Because Crude pricing is under strong negative pressure, and because it is not entirely clear by how much, the principal providers of crude-refined products are likely to be hurt by an ongoing transition. That makes most oil and energy stocks potentially dangerous investments. It's quite a change from vehicles usually regarded as safe havens in times of market turmoil. Coal-hauling railroads are also in for a pinch.
Those energy stocks with net upside potential are most likely to be seen among the Exploration and Production (E&P) independents that are finding and developing the shale-source reserves. Other lesser potentials lie in the midstream processors who will grow with the volume of NatGas to be handled.
As always, our interest lies in what may happen to existing stock prices, not what kinds of promises may lie in future earnings projections. The two may be related, but the key question is how much of the future promise is already embedded in the present price.
For that, we turn to the appraisals of the well-informed market-makers, told by their hedging actions taken as they go about their highly-paid work. Here is how they see the upside and downside prospects for leading E&P stocks, in contrast to the major integrated international producers.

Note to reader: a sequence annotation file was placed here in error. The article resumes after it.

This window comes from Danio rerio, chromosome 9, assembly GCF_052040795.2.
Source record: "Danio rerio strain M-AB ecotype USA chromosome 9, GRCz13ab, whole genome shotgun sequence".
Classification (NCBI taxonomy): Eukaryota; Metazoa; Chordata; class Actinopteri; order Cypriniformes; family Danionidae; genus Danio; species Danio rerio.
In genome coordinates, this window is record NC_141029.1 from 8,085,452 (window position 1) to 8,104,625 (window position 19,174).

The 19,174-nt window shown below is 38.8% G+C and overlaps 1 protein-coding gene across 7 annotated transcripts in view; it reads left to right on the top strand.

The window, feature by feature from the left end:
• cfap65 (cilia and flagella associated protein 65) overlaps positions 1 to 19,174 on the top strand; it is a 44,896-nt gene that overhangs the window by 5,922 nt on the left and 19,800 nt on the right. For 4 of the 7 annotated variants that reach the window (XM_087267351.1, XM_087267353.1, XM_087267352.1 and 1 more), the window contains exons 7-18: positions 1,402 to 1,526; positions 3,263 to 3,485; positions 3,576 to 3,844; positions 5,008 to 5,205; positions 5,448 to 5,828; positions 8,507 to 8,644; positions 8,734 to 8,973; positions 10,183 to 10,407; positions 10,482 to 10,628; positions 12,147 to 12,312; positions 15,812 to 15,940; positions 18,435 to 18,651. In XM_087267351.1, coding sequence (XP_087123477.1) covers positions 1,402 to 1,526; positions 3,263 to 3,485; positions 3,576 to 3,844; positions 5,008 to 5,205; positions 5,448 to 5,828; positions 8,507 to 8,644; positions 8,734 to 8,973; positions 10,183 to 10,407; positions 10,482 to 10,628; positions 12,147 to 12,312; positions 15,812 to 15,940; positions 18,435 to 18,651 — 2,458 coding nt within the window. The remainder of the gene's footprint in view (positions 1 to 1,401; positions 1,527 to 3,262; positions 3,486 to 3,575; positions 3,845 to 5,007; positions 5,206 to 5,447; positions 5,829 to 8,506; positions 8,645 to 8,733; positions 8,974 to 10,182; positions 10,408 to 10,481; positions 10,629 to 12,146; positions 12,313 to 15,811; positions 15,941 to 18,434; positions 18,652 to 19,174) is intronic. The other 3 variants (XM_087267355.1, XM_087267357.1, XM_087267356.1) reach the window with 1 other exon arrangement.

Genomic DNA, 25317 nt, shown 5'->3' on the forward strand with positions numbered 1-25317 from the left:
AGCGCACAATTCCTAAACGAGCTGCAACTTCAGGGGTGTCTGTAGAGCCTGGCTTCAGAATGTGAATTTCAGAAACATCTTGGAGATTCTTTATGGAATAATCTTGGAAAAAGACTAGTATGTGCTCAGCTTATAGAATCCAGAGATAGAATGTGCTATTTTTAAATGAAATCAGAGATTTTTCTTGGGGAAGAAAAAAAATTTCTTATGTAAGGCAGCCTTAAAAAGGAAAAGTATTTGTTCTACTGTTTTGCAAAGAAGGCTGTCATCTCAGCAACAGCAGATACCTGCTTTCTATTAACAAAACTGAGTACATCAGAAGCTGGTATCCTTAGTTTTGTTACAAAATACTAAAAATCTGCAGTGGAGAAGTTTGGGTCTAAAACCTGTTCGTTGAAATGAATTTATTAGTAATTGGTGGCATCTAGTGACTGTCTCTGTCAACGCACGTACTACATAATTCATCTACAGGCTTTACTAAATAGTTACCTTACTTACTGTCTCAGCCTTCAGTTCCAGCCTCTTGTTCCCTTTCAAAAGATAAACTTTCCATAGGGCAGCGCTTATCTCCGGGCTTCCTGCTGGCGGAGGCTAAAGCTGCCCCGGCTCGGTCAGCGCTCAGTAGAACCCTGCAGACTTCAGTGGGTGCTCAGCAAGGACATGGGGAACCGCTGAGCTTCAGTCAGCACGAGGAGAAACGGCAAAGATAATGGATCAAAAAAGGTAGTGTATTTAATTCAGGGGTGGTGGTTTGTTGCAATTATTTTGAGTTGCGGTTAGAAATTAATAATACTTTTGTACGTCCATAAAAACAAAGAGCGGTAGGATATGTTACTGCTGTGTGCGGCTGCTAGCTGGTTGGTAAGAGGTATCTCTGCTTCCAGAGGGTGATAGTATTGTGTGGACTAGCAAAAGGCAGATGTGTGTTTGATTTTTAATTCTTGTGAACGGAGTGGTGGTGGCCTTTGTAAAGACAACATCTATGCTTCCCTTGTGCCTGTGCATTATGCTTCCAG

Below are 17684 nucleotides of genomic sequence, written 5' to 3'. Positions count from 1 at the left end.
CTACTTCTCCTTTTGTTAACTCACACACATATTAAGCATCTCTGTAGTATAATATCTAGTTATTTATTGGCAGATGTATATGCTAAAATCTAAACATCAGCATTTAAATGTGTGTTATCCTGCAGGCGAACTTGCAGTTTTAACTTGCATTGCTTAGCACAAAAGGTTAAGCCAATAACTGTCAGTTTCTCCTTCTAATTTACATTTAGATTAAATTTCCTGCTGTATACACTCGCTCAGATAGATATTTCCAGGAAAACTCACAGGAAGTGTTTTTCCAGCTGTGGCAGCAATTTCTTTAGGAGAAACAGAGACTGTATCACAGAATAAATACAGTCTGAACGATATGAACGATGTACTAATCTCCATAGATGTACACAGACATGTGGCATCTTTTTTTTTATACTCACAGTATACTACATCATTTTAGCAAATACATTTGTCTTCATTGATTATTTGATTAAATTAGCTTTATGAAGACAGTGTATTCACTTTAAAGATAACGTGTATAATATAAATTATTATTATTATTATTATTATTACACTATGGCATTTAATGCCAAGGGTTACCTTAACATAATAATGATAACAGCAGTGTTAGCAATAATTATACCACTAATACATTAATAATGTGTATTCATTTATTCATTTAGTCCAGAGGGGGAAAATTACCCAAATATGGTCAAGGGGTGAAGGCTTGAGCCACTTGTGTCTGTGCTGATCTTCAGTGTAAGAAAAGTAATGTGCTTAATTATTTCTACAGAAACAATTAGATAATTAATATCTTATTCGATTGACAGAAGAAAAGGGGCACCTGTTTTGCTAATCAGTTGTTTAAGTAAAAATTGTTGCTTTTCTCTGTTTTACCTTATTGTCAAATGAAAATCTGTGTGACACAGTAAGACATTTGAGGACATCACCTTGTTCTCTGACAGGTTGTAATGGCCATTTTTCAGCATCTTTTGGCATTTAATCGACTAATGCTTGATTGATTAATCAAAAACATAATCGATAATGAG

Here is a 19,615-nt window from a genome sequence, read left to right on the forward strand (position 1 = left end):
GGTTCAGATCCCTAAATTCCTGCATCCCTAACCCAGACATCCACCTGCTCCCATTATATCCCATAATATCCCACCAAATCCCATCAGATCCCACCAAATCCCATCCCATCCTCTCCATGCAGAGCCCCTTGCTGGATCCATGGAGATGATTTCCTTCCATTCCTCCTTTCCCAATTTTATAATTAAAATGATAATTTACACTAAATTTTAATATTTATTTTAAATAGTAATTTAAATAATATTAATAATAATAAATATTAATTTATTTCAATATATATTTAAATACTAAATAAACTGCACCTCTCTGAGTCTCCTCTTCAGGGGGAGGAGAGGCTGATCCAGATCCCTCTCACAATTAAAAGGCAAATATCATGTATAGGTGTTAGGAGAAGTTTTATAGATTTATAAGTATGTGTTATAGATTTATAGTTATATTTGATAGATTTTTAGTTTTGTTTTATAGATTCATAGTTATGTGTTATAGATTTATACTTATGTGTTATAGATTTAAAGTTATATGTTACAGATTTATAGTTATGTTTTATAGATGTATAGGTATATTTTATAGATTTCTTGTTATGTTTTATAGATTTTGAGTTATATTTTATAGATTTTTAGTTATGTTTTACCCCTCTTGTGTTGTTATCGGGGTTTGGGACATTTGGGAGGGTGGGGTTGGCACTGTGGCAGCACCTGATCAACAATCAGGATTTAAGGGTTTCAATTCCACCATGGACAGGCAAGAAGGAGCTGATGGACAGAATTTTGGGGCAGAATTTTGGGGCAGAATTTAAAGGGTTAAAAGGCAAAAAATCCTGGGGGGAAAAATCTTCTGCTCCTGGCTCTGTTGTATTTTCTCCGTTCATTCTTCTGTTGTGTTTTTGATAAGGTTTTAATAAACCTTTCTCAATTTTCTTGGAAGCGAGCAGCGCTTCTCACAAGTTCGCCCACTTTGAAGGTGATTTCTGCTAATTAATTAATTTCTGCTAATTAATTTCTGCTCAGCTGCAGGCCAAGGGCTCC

Save for Petrochina (PTR), the major producers (in the upper picture) have limited near-term downside exposure reservations by the market-making community, but also lack much upside prospect. In contrast, many of the E&P stocks are seen to have double-digit price gain potentials beyond the best of the big integrateds.
Since the market pros' appraisals are of potential coming stock price changes, they incorporate the entire relevant economic and competitive minutia that makes each stock unique. Their judgments, thus reduced to the most basic common denominators, allow very direct comparisons between otherwise widely differing situations. To us, this ability to compare is essential to intelligent investing.
Lots of room exists for disagreement between equity value appraisers; that's what makes markets work. But keep in mind that it is money that moves markets, and the community of transaction facilitators whose outlooks are compared here are in constant contact and activity with clients whose big fund money is usually behind the next meaningful stock price moves.